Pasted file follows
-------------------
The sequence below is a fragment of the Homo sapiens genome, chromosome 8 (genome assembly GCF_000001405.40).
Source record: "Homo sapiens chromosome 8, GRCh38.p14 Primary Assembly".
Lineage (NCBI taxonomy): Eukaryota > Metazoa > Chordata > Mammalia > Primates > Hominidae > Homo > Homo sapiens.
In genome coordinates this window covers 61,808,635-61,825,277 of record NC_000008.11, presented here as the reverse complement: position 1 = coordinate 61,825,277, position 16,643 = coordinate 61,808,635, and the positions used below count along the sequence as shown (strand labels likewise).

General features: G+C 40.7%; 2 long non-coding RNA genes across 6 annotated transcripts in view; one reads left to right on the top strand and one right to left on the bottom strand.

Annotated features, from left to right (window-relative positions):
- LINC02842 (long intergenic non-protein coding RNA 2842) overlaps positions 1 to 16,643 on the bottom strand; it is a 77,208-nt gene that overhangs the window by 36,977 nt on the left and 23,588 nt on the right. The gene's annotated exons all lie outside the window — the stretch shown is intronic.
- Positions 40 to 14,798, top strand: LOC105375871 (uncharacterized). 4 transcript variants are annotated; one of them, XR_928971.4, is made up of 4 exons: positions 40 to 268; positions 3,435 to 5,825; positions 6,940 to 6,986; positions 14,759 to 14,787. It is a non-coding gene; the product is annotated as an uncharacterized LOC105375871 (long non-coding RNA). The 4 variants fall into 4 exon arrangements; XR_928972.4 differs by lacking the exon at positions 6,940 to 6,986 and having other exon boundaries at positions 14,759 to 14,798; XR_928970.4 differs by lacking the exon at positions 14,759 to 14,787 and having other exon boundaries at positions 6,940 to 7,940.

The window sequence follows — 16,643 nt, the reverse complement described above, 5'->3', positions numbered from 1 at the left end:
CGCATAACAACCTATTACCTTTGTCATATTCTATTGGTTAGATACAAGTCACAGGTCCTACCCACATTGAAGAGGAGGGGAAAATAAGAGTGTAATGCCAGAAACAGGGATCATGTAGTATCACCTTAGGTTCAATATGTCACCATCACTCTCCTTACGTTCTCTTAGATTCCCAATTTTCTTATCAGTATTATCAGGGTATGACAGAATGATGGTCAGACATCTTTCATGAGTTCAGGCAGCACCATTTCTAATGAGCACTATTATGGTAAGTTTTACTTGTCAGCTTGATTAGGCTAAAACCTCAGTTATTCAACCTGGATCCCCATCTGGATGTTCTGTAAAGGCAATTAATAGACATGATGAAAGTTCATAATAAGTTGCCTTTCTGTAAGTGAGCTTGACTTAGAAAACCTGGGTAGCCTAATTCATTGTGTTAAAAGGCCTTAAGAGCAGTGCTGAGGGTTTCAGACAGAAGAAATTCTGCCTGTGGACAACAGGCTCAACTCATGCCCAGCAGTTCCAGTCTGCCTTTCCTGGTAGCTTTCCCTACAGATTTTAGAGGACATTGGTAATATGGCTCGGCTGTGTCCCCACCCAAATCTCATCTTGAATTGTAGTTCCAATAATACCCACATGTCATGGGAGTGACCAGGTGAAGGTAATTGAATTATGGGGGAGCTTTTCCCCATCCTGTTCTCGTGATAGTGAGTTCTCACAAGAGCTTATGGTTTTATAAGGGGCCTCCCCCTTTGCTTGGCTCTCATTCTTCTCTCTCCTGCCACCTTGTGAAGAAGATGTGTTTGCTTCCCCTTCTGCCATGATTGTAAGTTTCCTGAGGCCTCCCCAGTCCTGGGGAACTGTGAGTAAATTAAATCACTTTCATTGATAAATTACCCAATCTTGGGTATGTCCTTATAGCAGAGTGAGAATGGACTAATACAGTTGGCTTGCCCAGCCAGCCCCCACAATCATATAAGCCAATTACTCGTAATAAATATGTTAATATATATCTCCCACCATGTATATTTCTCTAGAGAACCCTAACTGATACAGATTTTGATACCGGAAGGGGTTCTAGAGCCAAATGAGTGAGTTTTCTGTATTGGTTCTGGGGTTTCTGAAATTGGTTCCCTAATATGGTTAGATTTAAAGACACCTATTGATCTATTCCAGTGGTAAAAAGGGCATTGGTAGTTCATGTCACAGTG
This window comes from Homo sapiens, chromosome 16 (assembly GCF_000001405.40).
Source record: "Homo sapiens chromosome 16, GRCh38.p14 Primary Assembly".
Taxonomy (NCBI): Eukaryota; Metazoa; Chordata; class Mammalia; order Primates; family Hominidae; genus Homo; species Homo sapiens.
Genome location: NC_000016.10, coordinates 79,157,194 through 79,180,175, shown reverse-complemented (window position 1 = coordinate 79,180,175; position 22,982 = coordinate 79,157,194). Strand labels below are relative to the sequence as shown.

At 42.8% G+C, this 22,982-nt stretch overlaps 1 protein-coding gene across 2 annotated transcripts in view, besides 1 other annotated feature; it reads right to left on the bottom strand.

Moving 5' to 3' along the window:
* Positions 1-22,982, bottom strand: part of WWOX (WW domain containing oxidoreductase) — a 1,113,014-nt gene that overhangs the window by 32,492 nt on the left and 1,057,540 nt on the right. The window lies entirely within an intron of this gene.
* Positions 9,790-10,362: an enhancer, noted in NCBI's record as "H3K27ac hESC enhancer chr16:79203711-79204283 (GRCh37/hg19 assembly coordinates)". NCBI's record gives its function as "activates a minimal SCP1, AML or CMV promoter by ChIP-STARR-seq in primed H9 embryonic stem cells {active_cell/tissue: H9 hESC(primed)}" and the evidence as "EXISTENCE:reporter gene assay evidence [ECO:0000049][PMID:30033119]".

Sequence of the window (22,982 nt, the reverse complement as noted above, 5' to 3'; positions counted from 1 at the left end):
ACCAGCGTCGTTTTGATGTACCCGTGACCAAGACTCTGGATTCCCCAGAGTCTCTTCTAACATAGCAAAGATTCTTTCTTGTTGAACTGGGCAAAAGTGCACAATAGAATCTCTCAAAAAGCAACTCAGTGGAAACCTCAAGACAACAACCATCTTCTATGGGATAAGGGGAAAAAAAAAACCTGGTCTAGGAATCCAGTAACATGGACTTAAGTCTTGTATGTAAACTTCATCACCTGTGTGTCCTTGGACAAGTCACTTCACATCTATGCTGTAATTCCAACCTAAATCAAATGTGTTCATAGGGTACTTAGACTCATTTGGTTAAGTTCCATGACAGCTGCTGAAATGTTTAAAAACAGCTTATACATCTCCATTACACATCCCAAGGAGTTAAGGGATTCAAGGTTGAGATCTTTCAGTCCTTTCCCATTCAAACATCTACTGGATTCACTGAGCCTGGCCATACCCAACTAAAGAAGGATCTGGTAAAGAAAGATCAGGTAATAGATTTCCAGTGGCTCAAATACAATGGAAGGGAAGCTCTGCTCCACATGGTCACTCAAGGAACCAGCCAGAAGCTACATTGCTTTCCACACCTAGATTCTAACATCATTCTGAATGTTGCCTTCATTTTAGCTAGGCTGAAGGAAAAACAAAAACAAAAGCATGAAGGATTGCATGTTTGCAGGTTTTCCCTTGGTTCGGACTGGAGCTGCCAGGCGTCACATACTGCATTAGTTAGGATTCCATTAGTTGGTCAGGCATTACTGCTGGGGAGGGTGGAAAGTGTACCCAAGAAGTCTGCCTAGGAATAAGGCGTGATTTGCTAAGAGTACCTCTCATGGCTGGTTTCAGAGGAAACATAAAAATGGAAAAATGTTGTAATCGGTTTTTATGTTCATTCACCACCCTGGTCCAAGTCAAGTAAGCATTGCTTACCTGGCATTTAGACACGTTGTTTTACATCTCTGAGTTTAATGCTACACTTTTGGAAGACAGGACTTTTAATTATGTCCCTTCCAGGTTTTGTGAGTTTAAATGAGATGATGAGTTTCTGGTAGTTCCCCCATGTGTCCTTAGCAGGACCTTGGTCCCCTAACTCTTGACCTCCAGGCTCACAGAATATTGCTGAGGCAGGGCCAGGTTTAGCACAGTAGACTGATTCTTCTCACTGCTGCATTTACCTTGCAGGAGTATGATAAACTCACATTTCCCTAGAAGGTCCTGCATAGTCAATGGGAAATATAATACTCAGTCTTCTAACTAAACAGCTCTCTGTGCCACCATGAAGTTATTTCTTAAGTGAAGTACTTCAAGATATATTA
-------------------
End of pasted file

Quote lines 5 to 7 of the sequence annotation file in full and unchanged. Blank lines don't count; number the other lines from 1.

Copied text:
General features: G+C 40.7%; 2 long non-coding RNA genes across 6 annotated transcripts in view; one reads left to right on the top strand and one right to left on the bottom strand.

Annotated features, from left to right (window-relative positions):
- LINC02842 (long intergenic non-protein coding RNA 2842) overlaps positions 1 to 16,643 on the bottom strand; it is a 77,208-nt gene that overhangs the window by 36,977 nt on the left and 23,588 nt on the right. The gene's annotated exons all lie outside the window — the stretch shown is intronic.